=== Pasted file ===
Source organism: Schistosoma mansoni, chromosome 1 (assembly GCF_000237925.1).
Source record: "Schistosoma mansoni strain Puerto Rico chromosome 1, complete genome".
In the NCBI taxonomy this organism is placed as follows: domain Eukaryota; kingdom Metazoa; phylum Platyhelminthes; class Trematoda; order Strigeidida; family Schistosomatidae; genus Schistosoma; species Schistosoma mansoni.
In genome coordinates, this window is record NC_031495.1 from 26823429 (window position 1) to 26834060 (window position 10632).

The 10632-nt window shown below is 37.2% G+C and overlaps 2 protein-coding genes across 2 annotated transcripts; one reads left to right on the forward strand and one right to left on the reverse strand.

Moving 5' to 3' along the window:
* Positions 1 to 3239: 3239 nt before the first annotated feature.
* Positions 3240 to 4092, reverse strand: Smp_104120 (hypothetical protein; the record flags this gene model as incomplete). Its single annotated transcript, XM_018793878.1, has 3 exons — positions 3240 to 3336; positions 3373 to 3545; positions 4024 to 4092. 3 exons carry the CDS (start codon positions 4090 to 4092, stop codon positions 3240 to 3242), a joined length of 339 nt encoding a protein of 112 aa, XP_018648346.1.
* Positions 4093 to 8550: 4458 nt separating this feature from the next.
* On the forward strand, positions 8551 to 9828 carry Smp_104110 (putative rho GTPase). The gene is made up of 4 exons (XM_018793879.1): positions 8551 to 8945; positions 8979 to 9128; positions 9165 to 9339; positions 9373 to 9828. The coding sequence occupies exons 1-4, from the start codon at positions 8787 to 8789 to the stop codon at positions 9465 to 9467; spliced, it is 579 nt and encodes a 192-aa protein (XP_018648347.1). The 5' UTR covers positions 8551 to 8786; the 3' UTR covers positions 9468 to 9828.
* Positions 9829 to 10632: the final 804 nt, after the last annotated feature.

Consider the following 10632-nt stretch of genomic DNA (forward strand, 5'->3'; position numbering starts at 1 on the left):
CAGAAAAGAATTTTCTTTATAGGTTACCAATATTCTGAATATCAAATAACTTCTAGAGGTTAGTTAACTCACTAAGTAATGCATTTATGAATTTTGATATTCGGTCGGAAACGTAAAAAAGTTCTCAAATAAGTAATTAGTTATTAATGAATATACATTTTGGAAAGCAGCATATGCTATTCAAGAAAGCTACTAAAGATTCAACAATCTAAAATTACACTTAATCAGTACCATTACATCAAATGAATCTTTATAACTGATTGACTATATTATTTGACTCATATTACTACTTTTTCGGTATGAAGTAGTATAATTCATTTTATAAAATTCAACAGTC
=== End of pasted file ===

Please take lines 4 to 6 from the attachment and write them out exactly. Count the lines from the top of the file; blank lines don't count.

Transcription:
In genome coordinates, this window is record NC_031495.1 from 26823429 (window position 1) to 26834060 (window position 10632).

The 10632-nt window shown below is 37.2% G+C and overlaps 2 protein-coding genes across 2 annotated transcripts; one reads left to right on the forward strand and one right to left on the reverse strand.

Moving 5' to 3' along the window: